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Cory Johnston jumped from 22nd to third with the big bag of Day 3, 25-5. The second largest creel in the event, which included the day’s Phoenix Boats Big Bass of 7-2, left him 3-9 back of the leaders and in position to become the third Canadian to win an Elite. His brother, Chris, won in 2020 on the St. Lawrence River and last month fellow Canuck Jeff Gustafson won on the Tennessee River. A good run with 19-15 on Championship Tuesday -- he led twice during the day -- left Cory third, but the high finish catapulted him into the AOY conversation and earned $31,000.
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Fishing the tailrace region, Steve Kennedy was in contention for a fourth Elite title. The veteran was consistent with bags of 18-11, 20-9 and 17-9 to go into the final day in 10th, 5-13 out of the lead. He caught this 6-4 smallmouth in his 20-7 bag that landed him fourth with 77-4 and a $25,000 check.
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Brock Mosley was in the title hunt all week, starting with 19-9 then 21-8 before slipping on Day 3 with 16-12. A slow starter on those days, he turned that around on Championship Tuesday. Mosley landed a 4-0 early to take the lead, lost it but went back on top with a 5-4. Johnston and Lowen both took BassTrakk leads but a late 5-0 had Mosley atop the unofficial leaderboard heading into the weigh-in. He finished with the day’s big bag of 22-14 to total 80-11 and take the second-place money, $35,000.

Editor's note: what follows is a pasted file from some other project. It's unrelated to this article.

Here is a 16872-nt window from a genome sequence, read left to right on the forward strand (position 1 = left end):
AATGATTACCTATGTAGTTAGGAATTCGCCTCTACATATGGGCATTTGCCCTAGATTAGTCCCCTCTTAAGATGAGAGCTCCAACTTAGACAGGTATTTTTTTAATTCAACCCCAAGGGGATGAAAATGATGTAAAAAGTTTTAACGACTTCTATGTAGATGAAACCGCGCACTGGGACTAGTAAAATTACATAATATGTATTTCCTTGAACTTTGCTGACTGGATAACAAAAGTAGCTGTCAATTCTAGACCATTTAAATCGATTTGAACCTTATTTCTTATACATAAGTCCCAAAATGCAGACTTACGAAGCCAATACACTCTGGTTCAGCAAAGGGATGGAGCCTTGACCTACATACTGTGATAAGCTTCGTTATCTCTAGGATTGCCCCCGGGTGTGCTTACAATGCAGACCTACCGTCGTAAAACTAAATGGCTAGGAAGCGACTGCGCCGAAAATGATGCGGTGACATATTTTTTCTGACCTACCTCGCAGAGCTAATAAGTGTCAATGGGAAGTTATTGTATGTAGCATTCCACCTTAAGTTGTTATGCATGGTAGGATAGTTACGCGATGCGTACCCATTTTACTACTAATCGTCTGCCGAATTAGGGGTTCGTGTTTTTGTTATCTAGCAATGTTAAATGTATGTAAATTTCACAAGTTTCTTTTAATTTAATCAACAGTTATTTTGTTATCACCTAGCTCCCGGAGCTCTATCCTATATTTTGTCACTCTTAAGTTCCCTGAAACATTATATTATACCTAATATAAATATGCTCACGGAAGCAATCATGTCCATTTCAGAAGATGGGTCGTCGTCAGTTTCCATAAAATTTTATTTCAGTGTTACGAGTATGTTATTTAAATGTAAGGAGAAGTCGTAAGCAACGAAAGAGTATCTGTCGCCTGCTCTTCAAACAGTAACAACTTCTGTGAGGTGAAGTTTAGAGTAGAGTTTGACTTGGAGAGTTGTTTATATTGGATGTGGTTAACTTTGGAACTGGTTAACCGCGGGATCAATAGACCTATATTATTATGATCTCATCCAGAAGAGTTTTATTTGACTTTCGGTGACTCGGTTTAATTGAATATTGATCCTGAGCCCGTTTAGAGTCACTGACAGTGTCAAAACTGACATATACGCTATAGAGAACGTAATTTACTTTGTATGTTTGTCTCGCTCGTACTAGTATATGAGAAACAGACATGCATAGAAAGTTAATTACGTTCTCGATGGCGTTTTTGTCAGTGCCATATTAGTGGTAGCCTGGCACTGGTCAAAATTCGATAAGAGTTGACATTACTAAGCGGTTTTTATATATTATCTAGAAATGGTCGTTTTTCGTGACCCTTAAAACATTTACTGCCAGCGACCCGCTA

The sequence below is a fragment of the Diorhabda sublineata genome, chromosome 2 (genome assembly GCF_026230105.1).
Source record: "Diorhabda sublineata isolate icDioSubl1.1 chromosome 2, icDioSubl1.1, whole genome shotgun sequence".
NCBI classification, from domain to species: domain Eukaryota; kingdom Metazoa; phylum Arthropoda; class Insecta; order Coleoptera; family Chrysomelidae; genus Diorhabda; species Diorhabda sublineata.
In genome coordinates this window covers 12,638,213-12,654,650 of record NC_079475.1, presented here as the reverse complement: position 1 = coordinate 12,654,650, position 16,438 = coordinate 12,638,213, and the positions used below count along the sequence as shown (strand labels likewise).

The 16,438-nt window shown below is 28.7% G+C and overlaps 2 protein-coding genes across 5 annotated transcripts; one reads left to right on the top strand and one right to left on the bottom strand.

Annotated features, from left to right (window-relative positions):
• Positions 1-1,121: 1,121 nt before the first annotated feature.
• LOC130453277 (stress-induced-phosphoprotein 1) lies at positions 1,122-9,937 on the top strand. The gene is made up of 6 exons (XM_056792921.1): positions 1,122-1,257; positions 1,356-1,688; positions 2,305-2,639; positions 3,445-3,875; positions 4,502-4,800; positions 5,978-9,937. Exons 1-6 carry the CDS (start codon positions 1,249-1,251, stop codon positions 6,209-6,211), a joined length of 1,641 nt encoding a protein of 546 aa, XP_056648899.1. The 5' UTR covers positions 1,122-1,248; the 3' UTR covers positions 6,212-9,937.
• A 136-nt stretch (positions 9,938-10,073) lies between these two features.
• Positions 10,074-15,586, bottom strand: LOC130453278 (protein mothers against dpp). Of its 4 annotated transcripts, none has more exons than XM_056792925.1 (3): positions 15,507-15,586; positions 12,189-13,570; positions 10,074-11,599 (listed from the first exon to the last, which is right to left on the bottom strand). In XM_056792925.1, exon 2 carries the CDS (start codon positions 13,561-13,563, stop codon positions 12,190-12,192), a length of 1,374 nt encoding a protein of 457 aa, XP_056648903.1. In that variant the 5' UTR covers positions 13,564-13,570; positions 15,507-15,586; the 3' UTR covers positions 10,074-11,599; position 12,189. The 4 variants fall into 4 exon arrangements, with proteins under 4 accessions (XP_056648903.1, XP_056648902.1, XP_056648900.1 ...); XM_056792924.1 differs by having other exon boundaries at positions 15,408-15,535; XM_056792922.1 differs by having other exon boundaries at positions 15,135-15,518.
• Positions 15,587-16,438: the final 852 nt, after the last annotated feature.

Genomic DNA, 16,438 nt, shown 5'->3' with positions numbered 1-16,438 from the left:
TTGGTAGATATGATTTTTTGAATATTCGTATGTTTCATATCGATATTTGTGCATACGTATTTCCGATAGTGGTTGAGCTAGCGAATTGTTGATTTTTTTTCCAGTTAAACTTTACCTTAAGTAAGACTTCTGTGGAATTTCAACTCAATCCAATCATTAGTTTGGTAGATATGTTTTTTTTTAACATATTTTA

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The big bass that eluded Lowen the first three days came mid-morning, and it proved to be the game-changer. The night before, Lowen received a text from Bass Fishing Hall of Famer Denny Brauer, a mentor and good friend, giving him encouragement to catch a 7-pounder on a black and blue jig. Lowen did just that. While in the excitement of landing a potential winning fish, Lowen said it was 7- to 10-pounder, but he entered it in BassTrakk as a 7-4. Lowen was low on all his bass that day.
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Lowen’s estimated total of 16-10 turned into 20-11 on the scales for a winning total of 83-5. His largemouth weighed 8-5, as The Sooch guessed on Bassmaster LIVE (check the tape), to win both the daily and event Phoenix Boats Big Bass. It was a popular victory for the eminently likeable Lowen, who scored his first win in 159 B.A.S.S. events. Big Bass, Big Stage, Big Dreams became reality for Lowen, the man with a big heart who elicited great emotion from his family and many friends, proving once again there is crying in tournament bass fishing.
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The oversized bass that impacted Elite stop on Pickwick Lake